Open

Coming up

Don't miss

Replay


LATEST SHOWS

MIDDLE EAST MATTERS

Paris conference: A coalition against the Islamic State group

Read more

ENCORE!

Encore's Film Show: Spies, doppelgangers and gay rights activists

Read more

IN THE PAPERS

Salmond's 'emotional eve-of poll plea to Scots to seize their historic opportunity'

Read more

THE INTERVIEW

Nick Witney, Senior Policy Fellow, European Council on Foreign Relations

Read more

IN THE PAPERS

'Valls is starting to act like Hollande'

Read more

THE BUSINESS INTERVIEW

Inger Andersen, Vice President for the Middle East and North Africa, The World Bank

Read more

WEB NEWS

Wikileaks releases 'weaponized malware' customer list

Read more

MEDIAWATCH

Ukraine politician thrown on rubbish heap

Read more

DEBATE

Hollande on his own? Socialist backbenchers abstain on confidence vote (part 2)

Read more

Americas

President Morales backtracks on Amazon highway

Text by News Wires

Latest update : 2011-10-21

Bolivian President Evo Morales announced Friday that he is scrapping a controversial plan to build a highway through an Amazon ecological reserve, after a massive protest march by indigenous people.

AFP - Bolivian President Evo Morales announced Friday he was scrapping a controversial plan to build a highway through an Amazon ecological reserve that has triggered widespread protests.

Morales told reporters he had sent an amendment to Congress, controlled by government supporters, halting the plans for the road through the Isiboro Secure National Park and Indigenous Territory (TIPNIS).

"Therefore, the issue of the TIPNIS has been resolved," Morales said. "This is governing by obeying the people."

Morales made the announcement just ahead of a meeting with representatives of some 2,000 indigenous people who entered La Paz on Wednesday after a two-month march from their ancestral homeland in the Amazon lowlands to press Morales to cancel the project.

The decision also "declares the TIPNIS an untouchable zone," which strengthens protection against mining and logging in the area, and also allows police to remove any outsiders that may enter the zone.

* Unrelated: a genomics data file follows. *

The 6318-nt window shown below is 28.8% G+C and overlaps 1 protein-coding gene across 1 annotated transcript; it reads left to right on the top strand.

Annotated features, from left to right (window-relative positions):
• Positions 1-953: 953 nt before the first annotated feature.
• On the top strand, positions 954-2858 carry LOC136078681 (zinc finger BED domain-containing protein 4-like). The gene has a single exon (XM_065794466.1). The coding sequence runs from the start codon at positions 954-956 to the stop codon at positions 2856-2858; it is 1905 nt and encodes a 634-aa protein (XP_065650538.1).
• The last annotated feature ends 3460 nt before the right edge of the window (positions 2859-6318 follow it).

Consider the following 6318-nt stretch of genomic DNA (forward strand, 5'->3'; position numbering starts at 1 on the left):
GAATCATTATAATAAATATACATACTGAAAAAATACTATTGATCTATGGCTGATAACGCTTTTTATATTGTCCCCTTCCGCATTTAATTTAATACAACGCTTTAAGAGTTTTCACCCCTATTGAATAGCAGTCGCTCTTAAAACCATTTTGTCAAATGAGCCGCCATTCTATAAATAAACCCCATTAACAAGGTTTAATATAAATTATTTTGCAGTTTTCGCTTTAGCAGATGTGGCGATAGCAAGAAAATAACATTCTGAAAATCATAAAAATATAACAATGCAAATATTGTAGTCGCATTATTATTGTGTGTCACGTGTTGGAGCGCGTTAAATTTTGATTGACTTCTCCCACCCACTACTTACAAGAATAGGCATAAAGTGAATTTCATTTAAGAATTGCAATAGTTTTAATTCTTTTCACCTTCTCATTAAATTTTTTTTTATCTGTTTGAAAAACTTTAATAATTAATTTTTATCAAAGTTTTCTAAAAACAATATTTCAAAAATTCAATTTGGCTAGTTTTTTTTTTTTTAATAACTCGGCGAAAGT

Amazon natives feared that landless Andean Quechua and Aymara people -- Bolivia's main indigenous groups and Morales supporters -- would flood into the road area and colonize their land.

The marchers, who set out in August and trekked 600 kilometers (370 miles) to the capital, were met as heroes as they entered the city in the high Andes and made their way to the presidential palace.

About 50,000 people from three different native groups live in the remote territory in the humid Amazon lowlands.

The government has said it would be too expensive to build the highway around the preserve.

The Brazil-financed road project was part of a network linking land-locked Bolivia to both the Pacific through Chile and the Atlantic through Brazil, a key outlet for Bolivian exports.

Morales, the country's first indigenous president, has come under tremendous popular pressure to end the project.

A police crackdown on a march against the highway that left 74 people injured in late September triggered widespread anger, a general strike, and the resignations of several top government officials, including two ministers.

 

Date created : 2011-10-21

  • BOLIVIA

    Bolivian natives reach La Paz after march from Amazon

    Read more

  • BOLIVIA

    Morales suspends highway construction after protests by Amazon Indians

    Read more

  • BOLIVIA

    Bolivian police free Amazon highway protesters

    Read more

COMMENT(S)